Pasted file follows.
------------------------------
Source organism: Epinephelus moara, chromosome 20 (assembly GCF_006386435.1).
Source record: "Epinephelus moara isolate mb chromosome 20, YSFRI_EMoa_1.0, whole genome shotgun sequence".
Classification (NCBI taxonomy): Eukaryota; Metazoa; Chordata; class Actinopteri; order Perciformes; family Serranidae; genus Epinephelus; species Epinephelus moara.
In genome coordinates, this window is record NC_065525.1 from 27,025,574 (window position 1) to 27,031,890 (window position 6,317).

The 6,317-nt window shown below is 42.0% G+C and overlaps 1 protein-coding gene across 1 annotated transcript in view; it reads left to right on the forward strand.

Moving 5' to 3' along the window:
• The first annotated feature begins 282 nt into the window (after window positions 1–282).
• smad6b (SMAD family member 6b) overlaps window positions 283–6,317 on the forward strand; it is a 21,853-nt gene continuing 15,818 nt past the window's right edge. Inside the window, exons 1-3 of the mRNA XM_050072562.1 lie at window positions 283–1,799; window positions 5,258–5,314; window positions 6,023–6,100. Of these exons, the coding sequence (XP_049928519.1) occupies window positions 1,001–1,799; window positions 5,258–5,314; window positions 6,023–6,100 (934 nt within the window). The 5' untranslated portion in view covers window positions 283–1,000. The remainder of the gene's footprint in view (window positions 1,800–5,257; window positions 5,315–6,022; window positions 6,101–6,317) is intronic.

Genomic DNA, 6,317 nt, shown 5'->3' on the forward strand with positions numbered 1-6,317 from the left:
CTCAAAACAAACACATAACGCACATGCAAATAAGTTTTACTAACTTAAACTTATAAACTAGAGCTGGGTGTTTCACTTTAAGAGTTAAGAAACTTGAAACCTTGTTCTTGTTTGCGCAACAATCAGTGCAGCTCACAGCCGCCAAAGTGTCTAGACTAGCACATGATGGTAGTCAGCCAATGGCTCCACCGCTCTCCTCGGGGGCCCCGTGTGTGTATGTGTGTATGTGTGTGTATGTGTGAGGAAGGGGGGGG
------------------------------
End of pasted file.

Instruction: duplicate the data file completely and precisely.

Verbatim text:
Source organism: Epinephelus moara, chromosome 20 (assembly GCF_006386435.1).
Source record: "Epinephelus moara isolate mb chromosome 20, YSFRI_EMoa_1.0, whole genome shotgun sequence".
Classification (NCBI taxonomy): Eukaryota; Metazoa; Chordata; class Actinopteri; order Perciformes; family Serranidae; genus Epinephelus; species Epinephelus moara.
In genome coordinates, this window is record NC_065525.1 from 27,025,574 (window position 1) to 27,031,890 (window position 6,317).

The 6,317-nt window shown below is 42.0% G+C and overlaps 1 protein-coding gene across 1 annotated transcript in view; it reads left to right on the forward strand.

Moving 5' to 3' along the window:
• The first annotated feature begins 282 nt into the window (after window positions 1–282).
• smad6b (SMAD family member 6b) overlaps window positions 283–6,317 on the forward strand; it is a 21,853-nt gene continuing 15,818 nt past the window's right edge. Inside the window, exons 1-3 of the mRNA XM_050072562.1 lie at window positions 283–1,799; window positions 5,258–5,314; window positions 6,023–6,100. Of these exons, the coding sequence (XP_049928519.1) occupies window positions 1,001–1,799; window positions 5,258–5,314; window positions 6,023–6,100 (934 nt within the window). The 5' untranslated portion in view covers window positions 283–1,000. The remainder of the gene's footprint in view (window positions 1,800–5,257; window positions 5,315–6,022; window positions 6,101–6,317) is intronic.

Genomic DNA, 6,317 nt, shown 5'->3' on the forward strand with positions numbered 1-6,317 from the left:
CTCAAAACAAACACATAACGCACATGCAAATAAGTTTTACTAACTTAAACTTATAAACTAGAGCTGGGTGTTTCACTTTAAGAGTTAAGAAACTTGAAACCTTGTTCTTGTTTGCGCAACAATCAGTGCAGCTCACAGCCGCCAAAGTGTCTAGACTAGCACATGATGGTAGTCAGCCAATGGCTCCACCGCTCTCCTCGGGGGCCCCGTGTGTGTATGTGTGTATGTGTGTGTATGTGTGAGGAAGGGGGGGG